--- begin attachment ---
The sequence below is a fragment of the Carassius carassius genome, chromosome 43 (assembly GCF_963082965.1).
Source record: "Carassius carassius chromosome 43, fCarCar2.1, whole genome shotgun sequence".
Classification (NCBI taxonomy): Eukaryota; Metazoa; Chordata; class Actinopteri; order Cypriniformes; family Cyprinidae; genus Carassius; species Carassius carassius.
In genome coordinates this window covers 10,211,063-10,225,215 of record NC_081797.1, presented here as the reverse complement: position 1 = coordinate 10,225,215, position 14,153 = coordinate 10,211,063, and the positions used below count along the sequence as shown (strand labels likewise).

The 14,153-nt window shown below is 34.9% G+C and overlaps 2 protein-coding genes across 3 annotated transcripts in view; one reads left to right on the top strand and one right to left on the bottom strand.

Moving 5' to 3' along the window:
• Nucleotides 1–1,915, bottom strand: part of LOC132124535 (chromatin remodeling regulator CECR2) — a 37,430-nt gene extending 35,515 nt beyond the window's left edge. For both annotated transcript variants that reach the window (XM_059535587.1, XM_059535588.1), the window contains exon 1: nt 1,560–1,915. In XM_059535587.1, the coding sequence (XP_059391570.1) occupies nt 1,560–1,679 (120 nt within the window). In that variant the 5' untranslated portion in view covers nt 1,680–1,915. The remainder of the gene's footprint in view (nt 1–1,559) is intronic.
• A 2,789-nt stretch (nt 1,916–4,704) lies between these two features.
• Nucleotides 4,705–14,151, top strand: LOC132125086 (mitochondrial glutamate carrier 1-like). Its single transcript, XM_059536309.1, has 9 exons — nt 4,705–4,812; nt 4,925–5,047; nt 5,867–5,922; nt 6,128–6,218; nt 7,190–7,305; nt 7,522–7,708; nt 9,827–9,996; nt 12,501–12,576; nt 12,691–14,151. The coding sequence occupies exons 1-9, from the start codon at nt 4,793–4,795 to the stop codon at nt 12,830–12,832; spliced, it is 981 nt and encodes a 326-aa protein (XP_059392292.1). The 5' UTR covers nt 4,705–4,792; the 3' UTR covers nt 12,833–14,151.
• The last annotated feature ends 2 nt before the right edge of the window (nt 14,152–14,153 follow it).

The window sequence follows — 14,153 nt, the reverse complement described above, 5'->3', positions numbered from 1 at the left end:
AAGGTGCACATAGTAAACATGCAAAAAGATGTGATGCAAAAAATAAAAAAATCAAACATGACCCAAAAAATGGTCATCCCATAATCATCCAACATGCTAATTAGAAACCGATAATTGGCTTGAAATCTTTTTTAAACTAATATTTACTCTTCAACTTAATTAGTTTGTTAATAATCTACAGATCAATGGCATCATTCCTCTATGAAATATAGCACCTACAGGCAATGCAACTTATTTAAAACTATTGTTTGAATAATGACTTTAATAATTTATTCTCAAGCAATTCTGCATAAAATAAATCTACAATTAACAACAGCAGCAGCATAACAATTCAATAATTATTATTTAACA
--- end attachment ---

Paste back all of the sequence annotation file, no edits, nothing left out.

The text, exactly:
The sequence below is a fragment of the Carassius carassius genome, chromosome 43 (assembly GCF_963082965.1).
Source record: "Carassius carassius chromosome 43, fCarCar2.1, whole genome shotgun sequence".
Classification (NCBI taxonomy): Eukaryota; Metazoa; Chordata; class Actinopteri; order Cypriniformes; family Cyprinidae; genus Carassius; species Carassius carassius.
In genome coordinates this window covers 10,211,063-10,225,215 of record NC_081797.1, presented here as the reverse complement: position 1 = coordinate 10,225,215, position 14,153 = coordinate 10,211,063, and the positions used below count along the sequence as shown (strand labels likewise).

The 14,153-nt window shown below is 34.9% G+C and overlaps 2 protein-coding genes across 3 annotated transcripts in view; one reads left to right on the top strand and one right to left on the bottom strand.

Moving 5' to 3' along the window:
• Nucleotides 1–1,915, bottom strand: part of LOC132124535 (chromatin remodeling regulator CECR2) — a 37,430-nt gene extending 35,515 nt beyond the window's left edge. For both annotated transcript variants that reach the window (XM_059535587.1, XM_059535588.1), the window contains exon 1: nt 1,560–1,915. In XM_059535587.1, the coding sequence (XP_059391570.1) occupies nt 1,560–1,679 (120 nt within the window). In that variant the 5' untranslated portion in view covers nt 1,680–1,915. The remainder of the gene's footprint in view (nt 1–1,559) is intronic.
• A 2,789-nt stretch (nt 1,916–4,704) lies between these two features.
• Nucleotides 4,705–14,151, top strand: LOC132125086 (mitochondrial glutamate carrier 1-like). Its single transcript, XM_059536309.1, has 9 exons — nt 4,705–4,812; nt 4,925–5,047; nt 5,867–5,922; nt 6,128–6,218; nt 7,190–7,305; nt 7,522–7,708; nt 9,827–9,996; nt 12,501–12,576; nt 12,691–14,151. The coding sequence occupies exons 1-9, from the start codon at nt 4,793–4,795 to the stop codon at nt 12,830–12,832; spliced, it is 981 nt and encodes a 326-aa protein (XP_059392292.1). The 5' UTR covers nt 4,705–4,792; the 3' UTR covers nt 12,833–14,151.
• The last annotated feature ends 2 nt before the right edge of the window (nt 14,152–14,153 follow it).

The window sequence follows — 14,153 nt, the reverse complement described above, 5'->3', positions numbered from 1 at the left end:
AAGGTGCACATAGTAAACATGCAAAAAGATGTGATGCAAAAAATAAAAAAATCAAACATGACCCAAAAAATGGTCATCCCATAATCATCCAACATGCTAATTAGAAACCGATAATTGGCTTGAAATCTTTTTTAAACTAATATTTACTCTTCAACTTAATTAGTTTGTTAATAATCTACAGATCAATGGCATCATTCCTCTATGAAATATAGCACCTACAGGCAATGCAACTTATTTAAAACTATTGTTTGAATAATGACTTTAATAATTTATTCTCAAGCAATTCTGCATAAAATAAATCTACAATTAACAACAGCAGCAGCATAACAATTCAATAATTATTATTTAACA